Tuesday, October 28, 2008

A great new website has launched that is unlike anything I have seen. Creation Care for Pastors is a web resource specifically designed for church Pastors who are interested in creation care. It takes a distinctively biblical approach by applying scriptural principles to environmental issues. This site features books, resources, scientific data and everything a pastor needs to educate himself or herself about the state of creation and our God-given role to care for it.

If you are pastor, check it out and let me know what you think.

**Update: Check out the sample sermons from Bill Hybels, Rob Bell, Matthew Sleeth, Tri Robinson and others.**

4 comments:

Iam4Jesus said...

Wondering what you might think of this related article?

Going Green: The Story Behind the Story

Jonathan Merritt said...

Iam4Jesus,

That article is just a new printing of an old thought that we should really not work to change the environment because we can't do anything to stop the "downward spiral." Believe it or not, you hear this on both sides. Many staunch environmentalists believe we are beyond the point of no return, and many Christians who place great emphasis on a particular eschatological view say it is all going to end anyway.

I don't ascribe to either viewpoint. I don't posses a crystal ball that tells me anything about the ecological future of this planet (outside of tricky climate models) or the eschatological future of this planet (outside of tricky passages in Revelation). But I do possess a Bible that tells me I should work to preserve the earth as best I can and always work to protect "the least of these."

Acting on what I know for certain rather than Biblical or scientific speculation seems like a better approach to me.

Iam4Jesus said...

I agree Jonathan. Thanks for the response.

Benjamin said...

Concerning Sean Yarbrough’s entitled, “Going Green: The Story Behind the Story” I will offer a few responses.

Commenting on the ELF (Ecoterroist group and their actions), Gary Perlstein, professor emeritus at Portland State University states, "This is more than an environmental issue to them, this is an issue of faith." I agree with this statement; however, let’s make sure we understand that all actions relate to our beliefs (faith, per se). Our actions tell a story about who we are and what we believe. This is a resounding theme throughout all the scriptures. We are instructed to live in a manner worthy of the gospel and consistent with the totality of the biblical witness. Therefore, any actions and thought at some level relates to our beliefs (faith). Thus, we ought to make sure that all our actions, decisions, and thoughts are right, whether they relate to purity, creational care, or evangelism. And, I would argue that Christians are a living witness, therefore, evangelism is a part of everything we do.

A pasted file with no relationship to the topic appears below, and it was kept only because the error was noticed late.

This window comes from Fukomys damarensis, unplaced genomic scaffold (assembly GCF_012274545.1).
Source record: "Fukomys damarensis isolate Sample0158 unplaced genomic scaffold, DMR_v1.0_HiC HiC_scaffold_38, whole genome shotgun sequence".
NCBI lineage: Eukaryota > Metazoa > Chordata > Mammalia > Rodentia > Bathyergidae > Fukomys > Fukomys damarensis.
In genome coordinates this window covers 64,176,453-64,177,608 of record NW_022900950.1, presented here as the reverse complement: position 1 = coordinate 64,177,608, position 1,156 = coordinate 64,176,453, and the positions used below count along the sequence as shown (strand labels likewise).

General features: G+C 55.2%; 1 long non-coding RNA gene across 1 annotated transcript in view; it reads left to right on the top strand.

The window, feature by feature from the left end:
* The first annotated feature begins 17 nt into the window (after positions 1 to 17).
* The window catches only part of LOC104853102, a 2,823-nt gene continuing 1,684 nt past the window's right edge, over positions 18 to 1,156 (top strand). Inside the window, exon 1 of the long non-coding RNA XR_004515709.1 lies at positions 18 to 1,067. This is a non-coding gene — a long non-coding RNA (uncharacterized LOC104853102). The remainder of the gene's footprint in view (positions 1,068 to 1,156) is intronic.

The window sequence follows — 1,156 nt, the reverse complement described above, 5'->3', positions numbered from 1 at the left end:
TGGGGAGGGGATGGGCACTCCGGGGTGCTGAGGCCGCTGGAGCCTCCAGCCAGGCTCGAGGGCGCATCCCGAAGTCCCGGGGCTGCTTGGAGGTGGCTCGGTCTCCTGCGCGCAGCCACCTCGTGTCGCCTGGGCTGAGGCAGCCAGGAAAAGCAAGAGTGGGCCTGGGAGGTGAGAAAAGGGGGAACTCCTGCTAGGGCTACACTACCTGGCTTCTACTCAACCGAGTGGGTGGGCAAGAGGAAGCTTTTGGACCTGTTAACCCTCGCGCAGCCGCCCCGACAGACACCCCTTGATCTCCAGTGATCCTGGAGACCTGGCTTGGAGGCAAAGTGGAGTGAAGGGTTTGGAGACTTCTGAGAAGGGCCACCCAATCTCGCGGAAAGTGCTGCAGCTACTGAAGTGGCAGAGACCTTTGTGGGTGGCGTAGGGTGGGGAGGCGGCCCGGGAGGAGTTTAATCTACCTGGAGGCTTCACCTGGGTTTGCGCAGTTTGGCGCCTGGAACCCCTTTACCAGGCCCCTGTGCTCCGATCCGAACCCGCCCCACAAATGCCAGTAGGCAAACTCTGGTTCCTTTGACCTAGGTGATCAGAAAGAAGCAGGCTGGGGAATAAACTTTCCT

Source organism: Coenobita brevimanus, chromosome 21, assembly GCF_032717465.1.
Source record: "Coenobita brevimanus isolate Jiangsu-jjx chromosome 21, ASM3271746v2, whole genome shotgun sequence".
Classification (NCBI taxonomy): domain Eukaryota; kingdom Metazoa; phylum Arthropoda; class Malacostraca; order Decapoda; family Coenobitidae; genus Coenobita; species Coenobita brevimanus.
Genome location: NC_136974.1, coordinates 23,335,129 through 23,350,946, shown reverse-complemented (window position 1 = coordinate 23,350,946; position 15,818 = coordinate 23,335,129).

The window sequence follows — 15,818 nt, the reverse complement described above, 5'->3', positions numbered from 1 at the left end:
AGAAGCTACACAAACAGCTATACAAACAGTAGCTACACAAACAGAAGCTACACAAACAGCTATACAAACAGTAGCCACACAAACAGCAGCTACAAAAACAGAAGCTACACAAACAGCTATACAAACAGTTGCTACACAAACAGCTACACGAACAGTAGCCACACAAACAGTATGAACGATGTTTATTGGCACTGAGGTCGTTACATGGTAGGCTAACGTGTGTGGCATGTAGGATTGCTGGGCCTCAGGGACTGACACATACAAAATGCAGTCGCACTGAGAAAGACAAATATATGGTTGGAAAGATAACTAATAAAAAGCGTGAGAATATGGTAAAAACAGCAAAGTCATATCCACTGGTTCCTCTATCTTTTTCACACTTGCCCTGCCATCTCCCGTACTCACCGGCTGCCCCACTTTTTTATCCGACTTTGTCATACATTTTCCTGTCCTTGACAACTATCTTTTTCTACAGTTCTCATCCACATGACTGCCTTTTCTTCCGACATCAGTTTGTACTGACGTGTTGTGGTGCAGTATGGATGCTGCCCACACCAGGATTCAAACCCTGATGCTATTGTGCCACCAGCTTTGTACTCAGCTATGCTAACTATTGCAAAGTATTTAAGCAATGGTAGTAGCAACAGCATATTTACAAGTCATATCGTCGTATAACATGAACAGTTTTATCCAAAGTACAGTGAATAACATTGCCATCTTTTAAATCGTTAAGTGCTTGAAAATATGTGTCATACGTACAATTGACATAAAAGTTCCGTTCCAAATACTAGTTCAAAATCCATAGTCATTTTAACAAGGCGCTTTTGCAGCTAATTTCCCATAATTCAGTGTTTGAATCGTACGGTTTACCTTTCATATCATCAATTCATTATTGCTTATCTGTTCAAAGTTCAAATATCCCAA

Also, I think this article has a limited view of what “creation” entails. Mankind is not distinct from creation, but rather an integral part of it. Mankind is distinct within creation as made in the image of God. However, mankind is not separate from creation. In fact, the Genesis narrative addresses the very idea of “creation” in context as all that God created. Man is not transcendent over creation. When one assumes mankind is transcendent over creation it usually results in an exclusive dominion-attitude whereby man finds justification in pillaging the earth on the basis of selfish interests. Essentially, this is what I would call “dominion without care.” But God instructs mankind to have dominion over the earth not as an end unto itself, but for His greater glory. God, the command-Giver, as well as the greater end-God’s glory, qualifies the act of “having dominion”. Essentially, the act of “dominion” is to be pursed in a “dominion as stewardship” manner unto the glory of God.

When one focuses on dominion only they neglect the stewardship principle, lose sight of the greater end dominion as stewardship is directed toward, and ultimately forgets the One who has provided the opportunity to have dominion as stewardship. Likewise, when one only directs their attention on stewardship without understanding the dominion principle, then this often leads to what is known as “deep ecology,” where the rest of creation is elevated to equality with mankind. This is often what drives groups like the ELF, etc. But notice that both views, “dominion without stewardship” and “stewardship without dominion” are two extremes that result in wrong attitudes, beliefs, and actions in relation to God’s creation.

The Solution: The Genesis narrative states that “dominion as stewardship” ought to be done for God’s glory. Now granted, Genesis does not say, “care for creation for my glory.” But, Genesis 2:15 “to cultivate and keep” can be translated from the original language as “worship and obey.” This is no coincidence. There is a distinct character of the work Adam possessed in Genesis 2:15 “cultivate & keep” than that of Genesis 3:27 “work & toil.” If the “cultivate & keep/worship & obey” argument holds, then the very act of creational care is an act of direct worship. This is my point in beginning my response with emphasizing that everything we do (actions) is related to our beliefs. 2 Corinthians 10:31 states, “Whatever you do, whether you eat or drink, do all these tings unto the glory of God.”

Care for creation!

Grace & Peace- Benjamin